Imagine this situation: You're stuck at the airport for who knows how long because your plane's been grounded, you're covered in the itchiest poison ivy you've ever had, and the airport bar is out of your favorite Cabernet.
What is going on?
This is climate change. Many people don't realize it, but global warming is already affecting our lives and it’s causing trouble in surprising places—like in North Carolina where climate change has caused poison ivy to become more potent.
And unfortunately, itchy, thirsty, and impatient are only the beginning—there are dozens of ways global warming is already affecting the world and could be affecting you!
Today, the Union of Concerned Scientists introduces a new, interactive way to learn about the local consequences of global warming and the solutions available to meet the climate challenge. The Climate Hot Map allows you to travel the world and explore the places (or "hot spots") where scientists have gathered evidence of climate changes that are already under way.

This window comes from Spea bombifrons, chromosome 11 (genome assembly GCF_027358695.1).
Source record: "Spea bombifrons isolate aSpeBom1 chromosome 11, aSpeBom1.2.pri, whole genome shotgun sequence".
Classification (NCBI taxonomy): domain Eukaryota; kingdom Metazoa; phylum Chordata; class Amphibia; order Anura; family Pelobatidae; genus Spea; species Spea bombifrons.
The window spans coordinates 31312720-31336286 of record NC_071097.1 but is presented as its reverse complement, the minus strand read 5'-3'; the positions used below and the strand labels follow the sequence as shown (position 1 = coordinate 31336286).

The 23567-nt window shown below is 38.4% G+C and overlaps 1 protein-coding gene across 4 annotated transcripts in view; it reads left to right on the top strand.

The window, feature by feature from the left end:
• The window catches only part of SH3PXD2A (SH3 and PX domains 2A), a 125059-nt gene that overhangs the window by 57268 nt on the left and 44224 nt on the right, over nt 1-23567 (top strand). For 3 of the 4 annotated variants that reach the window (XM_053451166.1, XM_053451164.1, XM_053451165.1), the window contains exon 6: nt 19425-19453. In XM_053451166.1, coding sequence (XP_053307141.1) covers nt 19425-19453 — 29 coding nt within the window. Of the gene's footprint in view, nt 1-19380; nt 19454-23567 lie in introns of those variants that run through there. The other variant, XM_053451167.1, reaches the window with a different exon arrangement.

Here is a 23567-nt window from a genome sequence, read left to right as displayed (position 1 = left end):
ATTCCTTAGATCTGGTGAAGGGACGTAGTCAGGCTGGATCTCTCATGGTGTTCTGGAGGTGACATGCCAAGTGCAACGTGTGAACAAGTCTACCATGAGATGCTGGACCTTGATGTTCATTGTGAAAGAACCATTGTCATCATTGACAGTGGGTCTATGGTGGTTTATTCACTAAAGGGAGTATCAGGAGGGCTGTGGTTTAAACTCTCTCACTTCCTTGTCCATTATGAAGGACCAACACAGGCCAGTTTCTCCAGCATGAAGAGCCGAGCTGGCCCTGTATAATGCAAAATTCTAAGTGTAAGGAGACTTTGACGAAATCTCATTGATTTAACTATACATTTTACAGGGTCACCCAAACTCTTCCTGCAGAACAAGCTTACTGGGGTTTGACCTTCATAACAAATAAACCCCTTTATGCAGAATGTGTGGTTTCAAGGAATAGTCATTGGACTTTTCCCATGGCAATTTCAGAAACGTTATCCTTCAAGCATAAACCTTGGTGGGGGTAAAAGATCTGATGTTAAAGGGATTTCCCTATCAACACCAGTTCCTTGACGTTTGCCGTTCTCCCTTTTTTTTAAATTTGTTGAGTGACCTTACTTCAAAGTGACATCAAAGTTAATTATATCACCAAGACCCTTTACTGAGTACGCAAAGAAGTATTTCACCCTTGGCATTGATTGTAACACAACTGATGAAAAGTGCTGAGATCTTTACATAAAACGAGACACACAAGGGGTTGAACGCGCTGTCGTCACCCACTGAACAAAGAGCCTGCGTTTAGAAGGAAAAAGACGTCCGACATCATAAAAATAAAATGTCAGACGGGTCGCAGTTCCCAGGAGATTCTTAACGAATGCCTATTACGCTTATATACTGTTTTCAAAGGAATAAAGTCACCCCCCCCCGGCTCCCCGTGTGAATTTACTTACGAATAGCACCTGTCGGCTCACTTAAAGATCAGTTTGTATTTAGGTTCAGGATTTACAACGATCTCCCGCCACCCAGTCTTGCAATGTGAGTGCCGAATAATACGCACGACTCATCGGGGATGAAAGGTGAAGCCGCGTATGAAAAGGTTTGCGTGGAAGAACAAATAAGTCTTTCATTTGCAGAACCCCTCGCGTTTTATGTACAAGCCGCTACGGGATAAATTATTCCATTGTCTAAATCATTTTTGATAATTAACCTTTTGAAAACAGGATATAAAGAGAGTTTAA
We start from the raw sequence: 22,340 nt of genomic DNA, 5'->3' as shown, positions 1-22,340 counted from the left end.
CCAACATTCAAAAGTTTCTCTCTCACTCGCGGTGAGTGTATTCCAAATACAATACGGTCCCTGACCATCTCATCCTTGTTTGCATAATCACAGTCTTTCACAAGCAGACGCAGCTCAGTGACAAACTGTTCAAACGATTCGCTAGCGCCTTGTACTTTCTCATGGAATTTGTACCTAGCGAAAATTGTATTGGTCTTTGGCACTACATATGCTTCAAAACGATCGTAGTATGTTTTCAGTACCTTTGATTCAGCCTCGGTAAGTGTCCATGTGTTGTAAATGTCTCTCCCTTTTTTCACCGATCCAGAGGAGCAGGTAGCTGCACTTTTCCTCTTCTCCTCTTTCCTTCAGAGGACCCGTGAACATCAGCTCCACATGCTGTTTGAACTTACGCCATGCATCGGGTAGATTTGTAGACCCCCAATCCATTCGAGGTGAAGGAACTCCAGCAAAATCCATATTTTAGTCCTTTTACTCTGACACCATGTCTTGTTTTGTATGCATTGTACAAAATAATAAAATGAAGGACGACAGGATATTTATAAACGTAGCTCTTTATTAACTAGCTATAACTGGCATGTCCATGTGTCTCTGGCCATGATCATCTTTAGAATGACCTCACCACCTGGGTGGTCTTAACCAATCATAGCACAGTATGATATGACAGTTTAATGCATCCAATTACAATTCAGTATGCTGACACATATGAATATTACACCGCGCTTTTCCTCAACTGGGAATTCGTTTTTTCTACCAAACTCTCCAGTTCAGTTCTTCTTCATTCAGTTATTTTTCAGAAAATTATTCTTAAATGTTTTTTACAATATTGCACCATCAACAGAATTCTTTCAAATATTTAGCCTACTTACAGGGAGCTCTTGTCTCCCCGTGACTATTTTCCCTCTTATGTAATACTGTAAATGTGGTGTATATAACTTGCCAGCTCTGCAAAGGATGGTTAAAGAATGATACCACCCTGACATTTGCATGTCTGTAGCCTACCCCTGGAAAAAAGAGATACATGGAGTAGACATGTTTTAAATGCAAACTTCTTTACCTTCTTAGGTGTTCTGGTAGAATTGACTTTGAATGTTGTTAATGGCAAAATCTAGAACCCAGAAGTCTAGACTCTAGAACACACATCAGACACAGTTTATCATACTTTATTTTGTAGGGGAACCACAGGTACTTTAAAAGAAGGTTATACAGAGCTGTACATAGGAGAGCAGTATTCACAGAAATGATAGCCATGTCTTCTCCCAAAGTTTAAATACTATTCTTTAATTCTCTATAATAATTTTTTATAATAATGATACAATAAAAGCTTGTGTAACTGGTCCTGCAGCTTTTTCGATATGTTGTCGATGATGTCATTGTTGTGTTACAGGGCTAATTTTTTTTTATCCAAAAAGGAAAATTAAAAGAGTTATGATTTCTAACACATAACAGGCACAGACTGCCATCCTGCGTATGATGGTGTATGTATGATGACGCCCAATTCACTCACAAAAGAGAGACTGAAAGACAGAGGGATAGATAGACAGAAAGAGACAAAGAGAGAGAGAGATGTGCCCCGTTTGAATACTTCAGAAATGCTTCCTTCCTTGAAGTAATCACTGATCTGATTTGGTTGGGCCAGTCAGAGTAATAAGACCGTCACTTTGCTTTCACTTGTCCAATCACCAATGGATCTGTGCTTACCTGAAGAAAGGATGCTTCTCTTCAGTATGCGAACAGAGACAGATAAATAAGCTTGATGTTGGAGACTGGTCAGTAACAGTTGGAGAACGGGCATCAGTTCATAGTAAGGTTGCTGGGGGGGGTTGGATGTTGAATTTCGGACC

Check out some of the highlights from the Climate Hot Map by taking our Climate Hot Map Scavenger Hunt today. By joining the hunt for hot spots, you'll be entered to win our grand prize: an Earthwatch Institute trip for two to assess the impacts of climate change on the Rio Cachoeira Natural Reserve in Brazil! You'll get additional entries for every correct Hot Spot you identify and for sharing the Climate Hot Map Scavenger Hunt with friends and family members. Five runners-up will receive a Solio Mono Hybrid Solar Charger—great for traveling or at home to charge your cell phone or MP3 player using the power of the sun.
So what are you waiting for? Travel the world, win cool prizes, learn about the local impacts of global warming today, and find out what communities around the world are doing to reduce global warming emissions.Start the Scavenger Hunt now
Brenda Ekwurzel, Ph.D. Climate Scientist
The Union of Concerned Scientists is the leading science-based nonprofit working for a healthy environment and a safer world.